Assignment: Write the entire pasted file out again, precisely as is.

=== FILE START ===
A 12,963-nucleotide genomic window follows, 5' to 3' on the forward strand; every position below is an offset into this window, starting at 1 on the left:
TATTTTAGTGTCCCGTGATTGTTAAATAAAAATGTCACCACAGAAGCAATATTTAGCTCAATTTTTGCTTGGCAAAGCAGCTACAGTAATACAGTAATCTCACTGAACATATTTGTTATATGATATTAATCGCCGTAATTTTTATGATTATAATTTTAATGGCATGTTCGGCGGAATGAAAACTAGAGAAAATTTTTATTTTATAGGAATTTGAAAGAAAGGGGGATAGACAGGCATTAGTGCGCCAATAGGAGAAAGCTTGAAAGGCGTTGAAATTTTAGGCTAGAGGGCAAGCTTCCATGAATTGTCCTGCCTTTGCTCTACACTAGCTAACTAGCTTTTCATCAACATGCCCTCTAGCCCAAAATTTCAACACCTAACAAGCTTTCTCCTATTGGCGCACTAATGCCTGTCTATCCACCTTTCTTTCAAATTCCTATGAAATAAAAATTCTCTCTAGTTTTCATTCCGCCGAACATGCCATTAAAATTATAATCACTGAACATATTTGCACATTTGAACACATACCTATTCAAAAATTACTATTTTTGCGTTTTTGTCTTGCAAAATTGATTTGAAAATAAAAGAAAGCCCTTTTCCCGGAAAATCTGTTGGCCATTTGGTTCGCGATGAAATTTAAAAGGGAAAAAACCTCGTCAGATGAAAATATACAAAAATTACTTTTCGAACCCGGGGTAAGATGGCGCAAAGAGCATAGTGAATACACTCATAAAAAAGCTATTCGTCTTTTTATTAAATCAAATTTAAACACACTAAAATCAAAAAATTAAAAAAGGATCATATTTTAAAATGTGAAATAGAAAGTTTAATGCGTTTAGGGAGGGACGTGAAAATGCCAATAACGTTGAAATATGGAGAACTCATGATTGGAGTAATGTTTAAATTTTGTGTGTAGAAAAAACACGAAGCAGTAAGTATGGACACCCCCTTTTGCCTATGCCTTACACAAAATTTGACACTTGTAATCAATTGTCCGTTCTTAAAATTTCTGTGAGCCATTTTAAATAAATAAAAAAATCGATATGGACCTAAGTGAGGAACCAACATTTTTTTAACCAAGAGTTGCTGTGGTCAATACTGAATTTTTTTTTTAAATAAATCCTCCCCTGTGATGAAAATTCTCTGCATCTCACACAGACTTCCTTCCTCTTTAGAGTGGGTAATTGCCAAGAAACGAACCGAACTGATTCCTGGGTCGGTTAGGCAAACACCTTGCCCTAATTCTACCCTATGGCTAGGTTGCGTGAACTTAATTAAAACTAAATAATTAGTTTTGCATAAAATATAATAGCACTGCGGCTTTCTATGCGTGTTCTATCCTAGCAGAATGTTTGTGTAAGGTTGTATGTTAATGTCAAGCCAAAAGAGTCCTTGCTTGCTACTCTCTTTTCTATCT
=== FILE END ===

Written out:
A 12,963-nucleotide genomic window follows, 5' to 3' on the forward strand; every position below is an offset into this window, starting at 1 on the left:
TATTTTAGTGTCCCGTGATTGTTAAATAAAAATGTCACCACAGAAGCAATATTTAGCTCAATTTTTGCTTGGCAAAGCAGCTACAGTAATACAGTAATCTCACTGAACATATTTGTTATATGATATTAATCGCCGTAATTTTTATGATTATAATTTTAATGGCATGTTCGGCGGAATGAAAACTAGAGAAAATTTTTATTTTATAGGAATTTGAAAGAAAGGGGGATAGACAGGCATTAGTGCGCCAATAGGAGAAAGCTTGAAAGGCGTTGAAATTTTAGGCTAGAGGGCAAGCTTCCATGAATTGTCCTGCCTTTGCTCTACACTAGCTAACTAGCTTTTCATCAACATGCCCTCTAGCCCAAAATTTCAACACCTAACAAGCTTTCTCCTATTGGCGCACTAATGCCTGTCTATCCACCTTTCTTTCAAATTCCTATGAAATAAAAATTCTCTCTAGTTTTCATTCCGCCGAACATGCCATTAAAATTATAATCACTGAACATATTTGCACATTTGAACACATACCTATTCAAAAATTACTATTTTTGCGTTTTTGTCTTGCAAAATTGATTTGAAAATAAAAGAAAGCCCTTTTCCCGGAAAATCTGTTGGCCATTTGGTTCGCGATGAAATTTAAAAGGGAAAAAACCTCGTCAGATGAAAATATACAAAAATTACTTTTCGAACCCGGGGTAAGATGGCGCAAAGAGCATAGTGAATACACTCATAAAAAAGCTATTCGTCTTTTTATTAAATCAAATTTAAACACACTAAAATCAAAAAATTAAAAAAGGATCATATTTTAAAATGTGAAATAGAAAGTTTAATGCGTTTAGGGAGGGACGTGAAAATGCCAATAACGTTGAAATATGGAGAACTCATGATTGGAGTAATGTTTAAATTTTGTGTGTAGAAAAAACACGAAGCAGTAAGTATGGACACCCCCTTTTGCCTATGCCTTACACAAAATTTGACACTTGTAATCAATTGTCCGTTCTTAAAATTTCTGTGAGCCATTTTAAATAAATAAAAAAATCGATATGGACCTAAGTGAGGAACCAACATTTTTTTAACCAAGAGTTGCTGTGGTCAATACTGAATTTTTTTTTTAAATAAATCCTCCCCTGTGATGAAAATTCTCTGCATCTCACACAGACTTCCTTCCTCTTTAGAGTGGGTAATTGCCAAGAAACGAACCGAACTGATTCCTGGGTCGGTTAGGCAAACACCTTGCCCTAATTCTACCCTATGGCTAGGTTGCGTGAACTTAATTAAAACTAAATAATTAGTTTTGCATAAAATATAATAGCACTGCGGCTTTCTATGCGTGTTCTATCCTAGCAGAATGTTTGTGTAAGGTTGTATGTTAATGTCAAGCCAAAAGAGTCCTTGCTTGCTACTCTCTTTTCTATCT